On November 11, 2015, a generally well-forecast (Figure 1) high-shear, low-to-moderate CAPE severe event affected portions of the Midwest. Convection initially developed during the late morning in the vicinity of the triple point of an intense surface cyclone across northeastern Kansas and southeastern Nebraska, with some discrete supercells noted early in the event. Over time, convection congealed into a QLCS with embedded supercellular elements as it raced eastward towards the Great Lakes, producing isolated tornadoes and damaging straight-line winds through much of Iowa, northern Missouri, and northwestern Illinois. After dark, convection gradually weakened below severe limits, with the last report of wind-related damage coming just after 8:30 PM in north central Illinois.
Aside from one unique feature (a dryline, which can be seen in the surface observations of Figure 2), this setup was very similar to HSLC events across the Southeast and Ohio Valley. Forcing was intense through the depth of the troposphere, with a potent surface cyclone, low-level jet, upstream mid-level vorticity maximum, and upper-level jet streak all present. Additionally, SHERBS3 values were elevated across most of the warm sector, extending from southeast Nebraska and southern Iowa southward through Texas (Figure 3).
This case could be dissected in several ways, but I wanted to address a few key points that came to mind while watching this event unfold and in the hours after.
First, the SHERBS3, by itself, showed a very large false alarm area across locations where convection struggled to get organized, particularly across the Ozarks. The convection ultimately attaining severe strength developed and persisted in an environment with both favorable SHERBS3 values and intense forcing. Differential divergence, the 300 hPa analysis, and 700-400 hPa differential vorticity advection from the SPC mesoanalysis are shown in Figures 4, 5, and 6, respectively, to illustrate my point.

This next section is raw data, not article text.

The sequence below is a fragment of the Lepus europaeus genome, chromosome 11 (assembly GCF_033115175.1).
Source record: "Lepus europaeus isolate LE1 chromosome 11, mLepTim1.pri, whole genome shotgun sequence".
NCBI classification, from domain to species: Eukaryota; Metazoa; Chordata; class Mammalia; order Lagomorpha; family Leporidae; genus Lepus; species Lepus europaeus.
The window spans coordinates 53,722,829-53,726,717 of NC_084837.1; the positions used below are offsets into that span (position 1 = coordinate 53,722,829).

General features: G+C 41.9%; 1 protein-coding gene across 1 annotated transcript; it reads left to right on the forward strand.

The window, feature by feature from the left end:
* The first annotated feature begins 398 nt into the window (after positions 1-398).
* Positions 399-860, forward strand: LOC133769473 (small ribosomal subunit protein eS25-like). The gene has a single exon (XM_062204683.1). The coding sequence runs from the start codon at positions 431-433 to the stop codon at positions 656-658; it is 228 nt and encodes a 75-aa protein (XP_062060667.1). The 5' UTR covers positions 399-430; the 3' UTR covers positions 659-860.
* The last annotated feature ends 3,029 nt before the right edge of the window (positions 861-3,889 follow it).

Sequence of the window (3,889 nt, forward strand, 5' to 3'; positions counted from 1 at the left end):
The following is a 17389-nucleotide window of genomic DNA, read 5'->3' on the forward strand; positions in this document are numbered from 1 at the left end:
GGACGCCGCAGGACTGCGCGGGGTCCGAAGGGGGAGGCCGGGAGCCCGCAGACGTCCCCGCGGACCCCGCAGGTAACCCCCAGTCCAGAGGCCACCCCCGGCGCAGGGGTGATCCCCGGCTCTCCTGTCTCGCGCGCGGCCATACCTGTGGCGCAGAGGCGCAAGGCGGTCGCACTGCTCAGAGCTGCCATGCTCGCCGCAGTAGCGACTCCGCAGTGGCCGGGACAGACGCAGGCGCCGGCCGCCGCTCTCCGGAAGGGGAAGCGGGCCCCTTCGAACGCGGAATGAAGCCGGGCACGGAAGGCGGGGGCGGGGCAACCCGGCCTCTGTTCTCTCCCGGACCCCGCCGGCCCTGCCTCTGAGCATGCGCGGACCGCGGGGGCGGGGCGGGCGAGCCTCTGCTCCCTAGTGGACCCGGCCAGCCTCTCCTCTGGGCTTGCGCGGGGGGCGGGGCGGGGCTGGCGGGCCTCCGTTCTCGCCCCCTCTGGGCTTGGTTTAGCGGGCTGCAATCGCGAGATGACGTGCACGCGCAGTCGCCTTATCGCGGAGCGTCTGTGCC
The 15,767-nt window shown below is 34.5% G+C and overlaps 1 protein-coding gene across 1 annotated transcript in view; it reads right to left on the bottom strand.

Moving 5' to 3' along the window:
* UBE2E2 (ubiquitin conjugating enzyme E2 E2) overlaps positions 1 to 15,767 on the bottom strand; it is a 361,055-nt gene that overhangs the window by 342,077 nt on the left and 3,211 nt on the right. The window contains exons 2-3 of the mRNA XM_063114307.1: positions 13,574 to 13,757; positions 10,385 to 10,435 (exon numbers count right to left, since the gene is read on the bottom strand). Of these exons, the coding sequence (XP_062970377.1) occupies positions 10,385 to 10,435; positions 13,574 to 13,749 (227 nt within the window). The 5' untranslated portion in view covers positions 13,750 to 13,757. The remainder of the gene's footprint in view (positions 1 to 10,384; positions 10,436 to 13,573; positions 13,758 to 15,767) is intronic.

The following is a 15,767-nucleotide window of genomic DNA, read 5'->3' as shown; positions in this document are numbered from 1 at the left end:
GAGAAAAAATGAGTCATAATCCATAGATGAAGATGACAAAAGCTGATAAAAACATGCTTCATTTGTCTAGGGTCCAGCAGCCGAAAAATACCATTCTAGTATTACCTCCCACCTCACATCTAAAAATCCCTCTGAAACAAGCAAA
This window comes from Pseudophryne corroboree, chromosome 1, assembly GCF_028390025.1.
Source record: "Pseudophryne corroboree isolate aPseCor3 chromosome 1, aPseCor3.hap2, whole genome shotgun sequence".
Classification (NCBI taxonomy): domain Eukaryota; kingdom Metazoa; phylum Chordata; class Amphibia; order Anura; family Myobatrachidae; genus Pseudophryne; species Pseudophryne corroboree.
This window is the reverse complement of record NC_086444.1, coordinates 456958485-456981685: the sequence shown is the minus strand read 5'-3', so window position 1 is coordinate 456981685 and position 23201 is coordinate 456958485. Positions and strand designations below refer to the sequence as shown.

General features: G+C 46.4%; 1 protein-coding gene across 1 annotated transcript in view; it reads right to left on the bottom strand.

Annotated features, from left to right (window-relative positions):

Second, as forcing (particularly low-level convergence; see Fig. 7) began to wane after dark and the line began to out race the favorable environment (Figs. 8 and 9), convection quickly diminished in intensity. The line was likely sensitive to the fact that favorable forcing and thermodynamics were becoming displaced with time; I suspect this was ultimately the result of the system’s demise, rather than simply losing surface-based instability.
Finally, a sounding launched from DVN approximately one hour before the convective line arrived was not all that impressive (Fig. 10). This brings to mind a few considerations; either a) the environment was evolving extremely rapidly ahead of the line, b) given the intense system kinematics, only very weak convection was necessary to mix down significantly severe winds, or c) the sounding is unrepresentative of the local environment given its horizontal displacement after launch (as suggested by Jessica King this morning during a conversation about the event).
All of these are plausible. Jessica’s simulations have revealed rapid destabilization occurring prior to the arrival of HSLC convective lines. Further, areas upstream (e.g., eastern Kansas/northwestern Missouri) were reporting near-severe winds with showers early in the event. Additionally, given the strong winds throughout the profile, DVN’s 0000 UTC sounding was likely in central or eastern Wisconsin by the end of its ascent.
I will leave potential (idealistic) ways to address all of these possibilities in future events for further discussion. For now, please share your thoughts on this recent event!